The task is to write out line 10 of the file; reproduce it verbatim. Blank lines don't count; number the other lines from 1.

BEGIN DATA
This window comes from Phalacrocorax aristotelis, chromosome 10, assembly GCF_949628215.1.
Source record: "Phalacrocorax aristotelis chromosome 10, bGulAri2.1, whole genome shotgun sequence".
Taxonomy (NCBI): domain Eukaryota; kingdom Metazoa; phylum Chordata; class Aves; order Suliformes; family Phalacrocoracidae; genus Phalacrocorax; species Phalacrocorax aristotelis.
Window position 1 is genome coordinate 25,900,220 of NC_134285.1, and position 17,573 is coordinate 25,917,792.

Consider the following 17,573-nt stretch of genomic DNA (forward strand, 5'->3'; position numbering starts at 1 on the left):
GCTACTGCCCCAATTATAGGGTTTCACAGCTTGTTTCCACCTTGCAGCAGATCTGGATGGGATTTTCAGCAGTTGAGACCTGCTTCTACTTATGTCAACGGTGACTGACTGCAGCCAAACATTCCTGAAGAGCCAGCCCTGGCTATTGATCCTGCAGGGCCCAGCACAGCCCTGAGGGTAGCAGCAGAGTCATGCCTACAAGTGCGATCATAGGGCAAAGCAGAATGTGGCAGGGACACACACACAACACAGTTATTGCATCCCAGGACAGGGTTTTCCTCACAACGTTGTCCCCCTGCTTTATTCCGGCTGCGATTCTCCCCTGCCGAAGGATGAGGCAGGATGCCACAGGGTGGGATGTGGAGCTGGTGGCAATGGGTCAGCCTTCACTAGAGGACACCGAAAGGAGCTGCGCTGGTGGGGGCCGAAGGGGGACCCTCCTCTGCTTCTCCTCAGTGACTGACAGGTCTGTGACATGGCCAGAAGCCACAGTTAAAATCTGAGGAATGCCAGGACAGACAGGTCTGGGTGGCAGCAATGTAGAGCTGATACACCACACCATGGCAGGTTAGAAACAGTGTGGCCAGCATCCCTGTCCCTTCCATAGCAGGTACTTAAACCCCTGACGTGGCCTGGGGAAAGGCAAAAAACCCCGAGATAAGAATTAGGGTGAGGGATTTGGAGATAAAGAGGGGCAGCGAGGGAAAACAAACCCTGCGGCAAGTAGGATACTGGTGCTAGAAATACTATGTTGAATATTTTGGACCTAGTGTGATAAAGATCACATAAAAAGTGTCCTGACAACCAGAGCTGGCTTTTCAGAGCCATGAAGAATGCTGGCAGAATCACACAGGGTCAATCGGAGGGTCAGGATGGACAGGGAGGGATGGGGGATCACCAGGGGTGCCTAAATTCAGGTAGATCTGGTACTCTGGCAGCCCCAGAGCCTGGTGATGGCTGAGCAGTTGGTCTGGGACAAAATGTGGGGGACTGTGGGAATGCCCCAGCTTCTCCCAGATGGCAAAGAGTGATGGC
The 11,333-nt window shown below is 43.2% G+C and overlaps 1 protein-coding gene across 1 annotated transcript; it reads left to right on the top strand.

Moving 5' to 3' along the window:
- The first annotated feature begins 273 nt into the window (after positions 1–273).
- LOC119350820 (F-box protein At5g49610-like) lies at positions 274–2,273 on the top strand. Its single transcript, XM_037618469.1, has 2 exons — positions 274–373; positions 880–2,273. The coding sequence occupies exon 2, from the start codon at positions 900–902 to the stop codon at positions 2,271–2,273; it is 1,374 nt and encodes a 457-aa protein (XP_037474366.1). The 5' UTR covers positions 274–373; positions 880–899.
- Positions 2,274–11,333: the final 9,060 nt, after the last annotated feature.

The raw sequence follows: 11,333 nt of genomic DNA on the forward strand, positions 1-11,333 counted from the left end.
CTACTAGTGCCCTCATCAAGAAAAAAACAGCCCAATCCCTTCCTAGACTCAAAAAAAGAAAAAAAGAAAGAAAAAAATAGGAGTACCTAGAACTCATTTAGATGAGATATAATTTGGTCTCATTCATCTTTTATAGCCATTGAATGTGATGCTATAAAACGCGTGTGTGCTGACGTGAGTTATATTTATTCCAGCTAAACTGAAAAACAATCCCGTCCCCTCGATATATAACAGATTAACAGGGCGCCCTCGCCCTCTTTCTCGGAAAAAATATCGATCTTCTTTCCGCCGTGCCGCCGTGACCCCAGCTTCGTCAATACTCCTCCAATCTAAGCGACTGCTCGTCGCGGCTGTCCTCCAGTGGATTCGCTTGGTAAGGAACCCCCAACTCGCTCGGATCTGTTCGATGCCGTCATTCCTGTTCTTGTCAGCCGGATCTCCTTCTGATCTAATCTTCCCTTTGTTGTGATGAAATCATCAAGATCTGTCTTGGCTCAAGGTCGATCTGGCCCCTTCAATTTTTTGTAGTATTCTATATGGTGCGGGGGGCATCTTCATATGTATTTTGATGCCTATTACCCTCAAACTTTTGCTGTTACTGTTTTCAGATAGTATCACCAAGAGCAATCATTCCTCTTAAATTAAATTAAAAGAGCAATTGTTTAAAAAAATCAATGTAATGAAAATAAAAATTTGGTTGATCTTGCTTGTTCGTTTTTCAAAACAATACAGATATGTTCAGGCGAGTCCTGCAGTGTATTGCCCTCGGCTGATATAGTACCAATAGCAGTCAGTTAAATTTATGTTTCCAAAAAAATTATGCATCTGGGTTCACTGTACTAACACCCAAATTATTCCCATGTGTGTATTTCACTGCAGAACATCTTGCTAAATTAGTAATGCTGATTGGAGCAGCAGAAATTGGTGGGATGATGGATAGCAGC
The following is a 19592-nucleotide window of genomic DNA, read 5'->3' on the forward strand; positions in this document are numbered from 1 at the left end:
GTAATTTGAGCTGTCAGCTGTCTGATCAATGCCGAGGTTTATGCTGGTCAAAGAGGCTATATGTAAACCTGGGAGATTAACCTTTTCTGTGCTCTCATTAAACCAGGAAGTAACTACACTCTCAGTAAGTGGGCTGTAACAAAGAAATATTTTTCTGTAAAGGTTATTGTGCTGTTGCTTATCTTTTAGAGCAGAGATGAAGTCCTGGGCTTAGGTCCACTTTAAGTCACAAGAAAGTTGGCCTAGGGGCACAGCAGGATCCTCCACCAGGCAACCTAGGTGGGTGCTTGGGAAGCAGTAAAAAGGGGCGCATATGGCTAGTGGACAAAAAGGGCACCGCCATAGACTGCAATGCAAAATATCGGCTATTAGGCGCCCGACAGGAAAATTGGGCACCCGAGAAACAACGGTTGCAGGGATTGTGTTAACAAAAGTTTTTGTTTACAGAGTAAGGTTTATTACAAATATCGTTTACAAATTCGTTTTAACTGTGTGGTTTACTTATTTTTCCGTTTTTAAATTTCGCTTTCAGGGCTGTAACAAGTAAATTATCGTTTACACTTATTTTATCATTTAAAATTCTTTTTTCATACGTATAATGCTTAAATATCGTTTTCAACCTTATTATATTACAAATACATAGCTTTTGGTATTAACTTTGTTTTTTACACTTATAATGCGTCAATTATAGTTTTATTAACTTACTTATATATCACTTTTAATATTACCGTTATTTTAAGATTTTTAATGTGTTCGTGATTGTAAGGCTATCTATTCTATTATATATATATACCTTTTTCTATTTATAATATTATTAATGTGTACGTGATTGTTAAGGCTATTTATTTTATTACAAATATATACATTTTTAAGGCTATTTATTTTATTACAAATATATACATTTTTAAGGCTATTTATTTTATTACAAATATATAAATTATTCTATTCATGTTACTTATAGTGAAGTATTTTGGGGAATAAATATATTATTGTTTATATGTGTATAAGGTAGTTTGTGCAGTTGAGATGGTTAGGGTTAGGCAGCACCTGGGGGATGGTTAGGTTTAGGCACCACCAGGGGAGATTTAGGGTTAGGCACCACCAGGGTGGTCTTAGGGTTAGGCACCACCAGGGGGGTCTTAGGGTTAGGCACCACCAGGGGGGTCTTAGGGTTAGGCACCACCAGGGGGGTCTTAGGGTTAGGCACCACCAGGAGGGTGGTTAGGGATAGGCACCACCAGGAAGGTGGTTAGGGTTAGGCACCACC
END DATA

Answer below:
- LOC119350820 (F-box protein At5g49610-like) lies at positions 274–2,273 on the top strand. Its single transcript, XM_037618469.1, has 2 exons — positions 274–373; positions 880–2,273. The coding sequence occupies exon 2, from the start codon at positions 900–902 to the stop codon at positions 2,271–2,273; it is 1,374 nt and encodes a 457-aa protein (XP_037474366.1). The 5' UTR covers positions 274–373; positions 880–899.